Microsoft has confirmed to The Verge that the company is currently investigating a possible Internet Explorer "mouse tracking" flaw. Details of the alleged security vulnerability were originally exposed by Spider.io earlier this week after the web analytics firm disclosed the method to Microsoft on October 1st. Spider.io claims that Internet Explorer versions from 6 through to 10 can track mouse cursor movements even when a window is inactive, unfocused, or minimized. "The vulnerability is notable because it compromises the security of virtual keyboards and virtual keypads," says the firm.
Spider.io claims ad analytics companies are using the flaw to track mouse movements. A demonstration shows how it's possible, but it's not entirely clear what type of data third parties would be able to retrieve that could be useful. The flaw works by recording mouse cursor movements, but it's unable to track clicks and cannot determine which applications are running on a PC. Microsoft acknowledged it's investigating the claims, but says "to date there are no reports of active exploits or customers that have been adversely affected."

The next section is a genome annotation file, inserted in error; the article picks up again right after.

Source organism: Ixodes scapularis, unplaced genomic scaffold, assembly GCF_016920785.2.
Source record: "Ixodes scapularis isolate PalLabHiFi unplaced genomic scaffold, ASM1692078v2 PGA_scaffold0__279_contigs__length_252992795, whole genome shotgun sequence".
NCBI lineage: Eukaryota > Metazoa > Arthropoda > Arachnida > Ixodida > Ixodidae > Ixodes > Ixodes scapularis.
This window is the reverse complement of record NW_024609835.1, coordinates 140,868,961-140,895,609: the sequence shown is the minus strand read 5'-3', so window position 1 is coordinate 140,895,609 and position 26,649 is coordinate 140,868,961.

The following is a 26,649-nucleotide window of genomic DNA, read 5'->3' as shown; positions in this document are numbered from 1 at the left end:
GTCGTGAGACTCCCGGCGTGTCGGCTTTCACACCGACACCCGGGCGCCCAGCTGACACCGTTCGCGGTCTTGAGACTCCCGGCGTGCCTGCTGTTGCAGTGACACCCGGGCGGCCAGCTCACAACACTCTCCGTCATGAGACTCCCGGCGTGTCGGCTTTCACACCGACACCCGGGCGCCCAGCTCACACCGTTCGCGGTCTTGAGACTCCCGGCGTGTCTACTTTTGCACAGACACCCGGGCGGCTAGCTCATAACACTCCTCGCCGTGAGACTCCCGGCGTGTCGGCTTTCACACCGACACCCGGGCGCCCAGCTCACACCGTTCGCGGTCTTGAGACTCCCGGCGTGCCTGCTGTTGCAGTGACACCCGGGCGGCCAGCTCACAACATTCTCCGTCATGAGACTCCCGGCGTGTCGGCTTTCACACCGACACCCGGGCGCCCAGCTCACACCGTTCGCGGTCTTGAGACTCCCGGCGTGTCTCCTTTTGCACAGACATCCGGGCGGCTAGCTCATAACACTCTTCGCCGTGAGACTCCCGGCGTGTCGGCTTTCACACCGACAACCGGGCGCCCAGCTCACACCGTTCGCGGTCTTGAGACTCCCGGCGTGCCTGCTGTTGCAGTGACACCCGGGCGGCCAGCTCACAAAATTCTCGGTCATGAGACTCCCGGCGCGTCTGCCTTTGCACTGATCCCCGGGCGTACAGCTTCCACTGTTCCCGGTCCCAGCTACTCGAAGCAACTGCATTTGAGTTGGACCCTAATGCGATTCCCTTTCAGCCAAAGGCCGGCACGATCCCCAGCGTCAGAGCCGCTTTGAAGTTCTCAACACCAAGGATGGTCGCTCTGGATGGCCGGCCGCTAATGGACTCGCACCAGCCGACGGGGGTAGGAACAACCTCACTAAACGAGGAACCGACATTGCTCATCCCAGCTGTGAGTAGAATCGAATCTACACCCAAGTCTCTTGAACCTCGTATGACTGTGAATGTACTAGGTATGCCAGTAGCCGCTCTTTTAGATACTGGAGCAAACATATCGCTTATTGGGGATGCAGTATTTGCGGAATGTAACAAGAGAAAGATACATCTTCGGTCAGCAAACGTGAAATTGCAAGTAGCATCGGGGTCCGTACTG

Update: Microsoft has published a detailed blog post stating that the claims are "more to do with competition between analytics companies than consumer safety or privacy." Microsoft says it's "actively working to adjust this behavior in IE," but the company clearly doesn't consider this a major risk to consumers. "Getting all the pieces to line up in order to take advantage of this behavior...is hard to imagine," says Microsoft's Dean Hachamovitch.
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